Any restitution and compensation agreed by the judge when the  swap agreement is terminated in the interest of the insolvency will be charged to the insolvency estate

This decision was handed down on the classification in insolvency for credits arising from several interest-rate-swap agreements that the commercial court terminated in the interest of the insolvency in application of article 61.2 of the Insolvency Act. The first- instance body classified the financial institutions’ rights to restitution and compensation due to the termination of the agreements as credits against the insolvency estate. The provincial court of appeal amended this classification, considering that the provisions were applicable (in the wording in force at the time) of section 2 of article 16 of Royal Decree-Law 5/2005, of March 11, on urgent reforms for fostering productivity and improving public procurement (“Royal Decree-Law 5/2005”) and considered them to be insolvency credits.

The Supreme Court considers that article 16.2, by referring to termination subsequent to the declaration of insolvency, refers to article 62.4 of the Insolvency Act, which is not applicable to the case because it considers as a determining factor that the non- fulfillment being prior or subsequent to the declaration of the insolvency is an aspect that is irrelevant when termination has been declared in the interest of the insolvency and not due to any non-fulfillment of the insolvent party. As a result, the rule that should be applied, as the commercial court did, was that of paragraph two of article 61.2 of the Insolvency Act, enabling the judge to order termination in the interest of the insolvency when no arrangement exists and to order the relevant restitution and compensation to be charged to the insolvency estate.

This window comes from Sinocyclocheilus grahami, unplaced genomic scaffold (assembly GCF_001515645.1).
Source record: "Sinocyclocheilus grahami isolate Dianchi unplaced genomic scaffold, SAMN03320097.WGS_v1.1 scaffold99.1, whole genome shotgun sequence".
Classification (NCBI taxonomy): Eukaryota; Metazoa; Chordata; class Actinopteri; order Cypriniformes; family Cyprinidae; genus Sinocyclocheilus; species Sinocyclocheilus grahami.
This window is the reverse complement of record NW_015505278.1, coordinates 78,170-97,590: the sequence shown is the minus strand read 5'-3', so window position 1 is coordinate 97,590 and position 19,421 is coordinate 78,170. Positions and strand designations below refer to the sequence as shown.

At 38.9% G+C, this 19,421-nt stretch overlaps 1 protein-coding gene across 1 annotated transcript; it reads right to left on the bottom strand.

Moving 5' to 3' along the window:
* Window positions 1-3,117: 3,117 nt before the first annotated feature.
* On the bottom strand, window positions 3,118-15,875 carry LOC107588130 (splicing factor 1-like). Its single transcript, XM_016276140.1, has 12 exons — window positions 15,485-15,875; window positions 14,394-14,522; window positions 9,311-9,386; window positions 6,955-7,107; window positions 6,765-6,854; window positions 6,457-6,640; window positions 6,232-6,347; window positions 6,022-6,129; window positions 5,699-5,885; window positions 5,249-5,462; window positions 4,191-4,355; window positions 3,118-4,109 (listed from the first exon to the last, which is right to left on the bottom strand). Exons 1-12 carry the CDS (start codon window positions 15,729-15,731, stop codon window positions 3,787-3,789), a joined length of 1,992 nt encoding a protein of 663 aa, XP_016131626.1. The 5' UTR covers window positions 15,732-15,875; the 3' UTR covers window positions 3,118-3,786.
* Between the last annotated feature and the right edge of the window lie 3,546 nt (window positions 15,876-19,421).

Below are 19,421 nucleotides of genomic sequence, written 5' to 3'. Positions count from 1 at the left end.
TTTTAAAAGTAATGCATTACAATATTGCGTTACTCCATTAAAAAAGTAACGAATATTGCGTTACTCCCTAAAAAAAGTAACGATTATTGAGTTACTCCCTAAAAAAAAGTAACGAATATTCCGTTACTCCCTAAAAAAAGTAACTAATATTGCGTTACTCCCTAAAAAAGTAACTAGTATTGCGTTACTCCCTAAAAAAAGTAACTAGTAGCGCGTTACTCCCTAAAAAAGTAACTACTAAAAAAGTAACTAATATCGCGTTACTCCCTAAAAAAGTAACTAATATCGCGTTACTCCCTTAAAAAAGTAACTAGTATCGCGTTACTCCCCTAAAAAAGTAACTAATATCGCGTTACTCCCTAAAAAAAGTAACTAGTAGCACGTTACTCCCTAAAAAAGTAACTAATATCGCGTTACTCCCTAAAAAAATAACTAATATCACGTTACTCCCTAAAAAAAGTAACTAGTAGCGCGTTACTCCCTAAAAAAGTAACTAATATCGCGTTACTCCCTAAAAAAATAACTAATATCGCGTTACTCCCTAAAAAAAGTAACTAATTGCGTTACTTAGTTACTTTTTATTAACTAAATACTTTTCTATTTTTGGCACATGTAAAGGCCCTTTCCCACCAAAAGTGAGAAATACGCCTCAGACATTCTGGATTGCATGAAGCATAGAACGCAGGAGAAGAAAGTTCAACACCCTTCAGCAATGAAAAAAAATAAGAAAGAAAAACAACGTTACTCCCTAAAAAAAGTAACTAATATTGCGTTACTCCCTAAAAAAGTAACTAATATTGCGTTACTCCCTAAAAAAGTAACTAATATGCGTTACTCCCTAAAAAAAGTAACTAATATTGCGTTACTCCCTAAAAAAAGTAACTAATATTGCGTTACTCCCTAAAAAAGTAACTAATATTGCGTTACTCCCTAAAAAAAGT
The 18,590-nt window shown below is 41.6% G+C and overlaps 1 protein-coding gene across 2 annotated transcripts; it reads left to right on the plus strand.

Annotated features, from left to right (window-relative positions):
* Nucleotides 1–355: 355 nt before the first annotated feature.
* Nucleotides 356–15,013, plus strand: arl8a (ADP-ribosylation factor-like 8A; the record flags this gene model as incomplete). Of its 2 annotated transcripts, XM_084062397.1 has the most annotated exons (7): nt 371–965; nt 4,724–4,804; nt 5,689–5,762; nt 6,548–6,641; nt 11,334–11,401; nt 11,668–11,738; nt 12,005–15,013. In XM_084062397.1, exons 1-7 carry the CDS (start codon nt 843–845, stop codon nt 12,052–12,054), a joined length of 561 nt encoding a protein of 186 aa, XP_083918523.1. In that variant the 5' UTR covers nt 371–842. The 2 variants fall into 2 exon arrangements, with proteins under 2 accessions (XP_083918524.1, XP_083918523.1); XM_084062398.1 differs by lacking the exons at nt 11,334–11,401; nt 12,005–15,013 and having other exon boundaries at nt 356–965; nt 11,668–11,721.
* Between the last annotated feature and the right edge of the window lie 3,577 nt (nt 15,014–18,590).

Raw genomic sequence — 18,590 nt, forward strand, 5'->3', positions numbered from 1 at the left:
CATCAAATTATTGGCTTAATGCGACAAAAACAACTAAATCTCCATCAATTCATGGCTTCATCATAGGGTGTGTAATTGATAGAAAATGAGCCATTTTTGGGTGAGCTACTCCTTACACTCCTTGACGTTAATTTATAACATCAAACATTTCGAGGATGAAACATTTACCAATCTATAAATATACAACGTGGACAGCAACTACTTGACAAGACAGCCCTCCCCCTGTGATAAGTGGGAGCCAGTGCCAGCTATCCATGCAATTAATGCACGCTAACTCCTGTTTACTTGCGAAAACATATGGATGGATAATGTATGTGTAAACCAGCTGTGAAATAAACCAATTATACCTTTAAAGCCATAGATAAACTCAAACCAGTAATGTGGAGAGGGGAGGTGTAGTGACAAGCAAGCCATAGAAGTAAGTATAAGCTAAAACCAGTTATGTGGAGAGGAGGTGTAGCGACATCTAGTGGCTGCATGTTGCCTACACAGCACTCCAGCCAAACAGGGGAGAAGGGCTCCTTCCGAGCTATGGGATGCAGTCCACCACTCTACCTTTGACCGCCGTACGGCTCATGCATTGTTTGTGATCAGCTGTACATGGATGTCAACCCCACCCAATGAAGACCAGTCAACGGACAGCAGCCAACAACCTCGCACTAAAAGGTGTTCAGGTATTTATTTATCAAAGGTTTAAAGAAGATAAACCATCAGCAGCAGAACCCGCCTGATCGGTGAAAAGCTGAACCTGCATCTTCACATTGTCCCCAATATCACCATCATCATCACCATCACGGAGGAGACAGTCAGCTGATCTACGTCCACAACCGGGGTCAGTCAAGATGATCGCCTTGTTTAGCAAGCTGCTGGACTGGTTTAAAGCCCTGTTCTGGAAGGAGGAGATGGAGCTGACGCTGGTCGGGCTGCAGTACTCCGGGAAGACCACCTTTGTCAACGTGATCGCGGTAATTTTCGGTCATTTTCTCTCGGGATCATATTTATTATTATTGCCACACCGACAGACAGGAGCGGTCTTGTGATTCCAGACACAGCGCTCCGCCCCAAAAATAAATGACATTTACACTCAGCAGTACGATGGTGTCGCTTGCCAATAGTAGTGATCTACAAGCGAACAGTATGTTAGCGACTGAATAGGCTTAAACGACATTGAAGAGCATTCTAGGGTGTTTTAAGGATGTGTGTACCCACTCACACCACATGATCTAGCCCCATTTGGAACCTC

The judgment contained the dissenting vote of the Honorable Judge Rafael  Saraza Jimena, with which the Honorable Judge Ignacio Sancho Gargallo agreed, in relation to the consideration of the interest rate swap agreement as an agreement giving rise to reciprocal obligations. The Supreme Court assumed this condition in its decision. However, in the dissenting vote, it was stated that in the case examined, multiple financial transactions do not exist under a contractual netting agreement enabling application of Royal Decree-Law 5/2005. In their opinion, the interest rate swap was a single financial transaction, despite periodical successive liquidations taking place in time. Therefore, they understood that the rules of the Insolvency Act, and not those of Royal Decree-Law 5/2005, should be used to determine the nature of the credit.

As the Supreme Court judgments of January 8 and 9, 2013 did, the senior judges claimed that these agreements did not include any functional synalagma that, together with genetic synalagma, is inherent in agreements with reciprocal obligations and, therefore, that article 61.2 of the Insolvency Act, established for agreements with reciprocal obligations, would not be applicable.

They considered that the credit resulting from the early liquidation of the swap agreement should be classified as insolvency credit.